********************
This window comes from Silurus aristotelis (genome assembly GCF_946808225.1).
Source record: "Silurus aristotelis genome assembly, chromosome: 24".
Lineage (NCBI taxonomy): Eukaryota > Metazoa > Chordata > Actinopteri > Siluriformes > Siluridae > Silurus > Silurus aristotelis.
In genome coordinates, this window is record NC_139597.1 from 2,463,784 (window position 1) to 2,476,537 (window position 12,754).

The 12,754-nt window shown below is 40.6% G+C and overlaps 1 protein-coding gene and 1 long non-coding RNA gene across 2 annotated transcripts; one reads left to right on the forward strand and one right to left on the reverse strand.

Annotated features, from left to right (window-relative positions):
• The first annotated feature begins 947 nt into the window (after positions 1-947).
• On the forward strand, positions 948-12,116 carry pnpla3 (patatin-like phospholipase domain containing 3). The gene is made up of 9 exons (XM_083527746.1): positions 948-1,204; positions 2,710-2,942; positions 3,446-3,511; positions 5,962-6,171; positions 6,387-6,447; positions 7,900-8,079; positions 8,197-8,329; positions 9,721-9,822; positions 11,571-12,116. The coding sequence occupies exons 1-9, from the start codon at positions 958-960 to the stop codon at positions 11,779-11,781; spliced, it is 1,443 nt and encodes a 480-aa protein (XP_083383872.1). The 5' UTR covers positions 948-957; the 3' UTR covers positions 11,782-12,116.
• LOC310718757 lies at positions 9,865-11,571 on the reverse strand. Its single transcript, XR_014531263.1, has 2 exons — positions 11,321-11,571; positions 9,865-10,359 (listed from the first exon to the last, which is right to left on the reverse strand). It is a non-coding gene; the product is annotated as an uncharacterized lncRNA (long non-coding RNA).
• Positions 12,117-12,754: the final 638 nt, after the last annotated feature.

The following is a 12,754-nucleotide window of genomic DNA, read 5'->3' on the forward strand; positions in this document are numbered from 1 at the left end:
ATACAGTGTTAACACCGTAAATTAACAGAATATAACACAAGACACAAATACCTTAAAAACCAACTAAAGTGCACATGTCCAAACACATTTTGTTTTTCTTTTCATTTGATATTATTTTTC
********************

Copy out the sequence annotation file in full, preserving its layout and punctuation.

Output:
This window comes from Silurus aristotelis (genome assembly GCF_946808225.1).
Source record: "Silurus aristotelis genome assembly, chromosome: 24".
Lineage (NCBI taxonomy): Eukaryota > Metazoa > Chordata > Actinopteri > Siluriformes > Siluridae > Silurus > Silurus aristotelis.
In genome coordinates, this window is record NC_139597.1 from 2,463,784 (window position 1) to 2,476,537 (window position 12,754).

The 12,754-nt window shown below is 40.6% G+C and overlaps 1 protein-coding gene and 1 long non-coding RNA gene across 2 annotated transcripts; one reads left to right on the forward strand and one right to left on the reverse strand.

Annotated features, from left to right (window-relative positions):
• The first annotated feature begins 947 nt into the window (after positions 1-947).
• On the forward strand, positions 948-12,116 carry pnpla3 (patatin-like phospholipase domain containing 3). The gene is made up of 9 exons (XM_083527746.1): positions 948-1,204; positions 2,710-2,942; positions 3,446-3,511; positions 5,962-6,171; positions 6,387-6,447; positions 7,900-8,079; positions 8,197-8,329; positions 9,721-9,822; positions 11,571-12,116. The coding sequence occupies exons 1-9, from the start codon at positions 958-960 to the stop codon at positions 11,779-11,781; spliced, it is 1,443 nt and encodes a 480-aa protein (XP_083383872.1). The 5' UTR covers positions 948-957; the 3' UTR covers positions 11,782-12,116.
• LOC310718757 lies at positions 9,865-11,571 on the reverse strand. Its single transcript, XR_014531263.1, has 2 exons — positions 11,321-11,571; positions 9,865-10,359 (listed from the first exon to the last, which is right to left on the reverse strand). It is a non-coding gene; the product is annotated as an uncharacterized lncRNA (long non-coding RNA).
• Positions 12,117-12,754: the final 638 nt, after the last annotated feature.

The following is a 12,754-nucleotide window of genomic DNA, read 5'->3' on the forward strand; positions in this document are numbered from 1 at the left end:
ATACAGTGTTAACACCGTAAATTAACAGAATATAACACAAGACACAAATACCTTAAAAACCAACTAAAGTGCACATGTCCAAACACATTTTGTTTTTCTTTTCATTTGATATTATTTTTC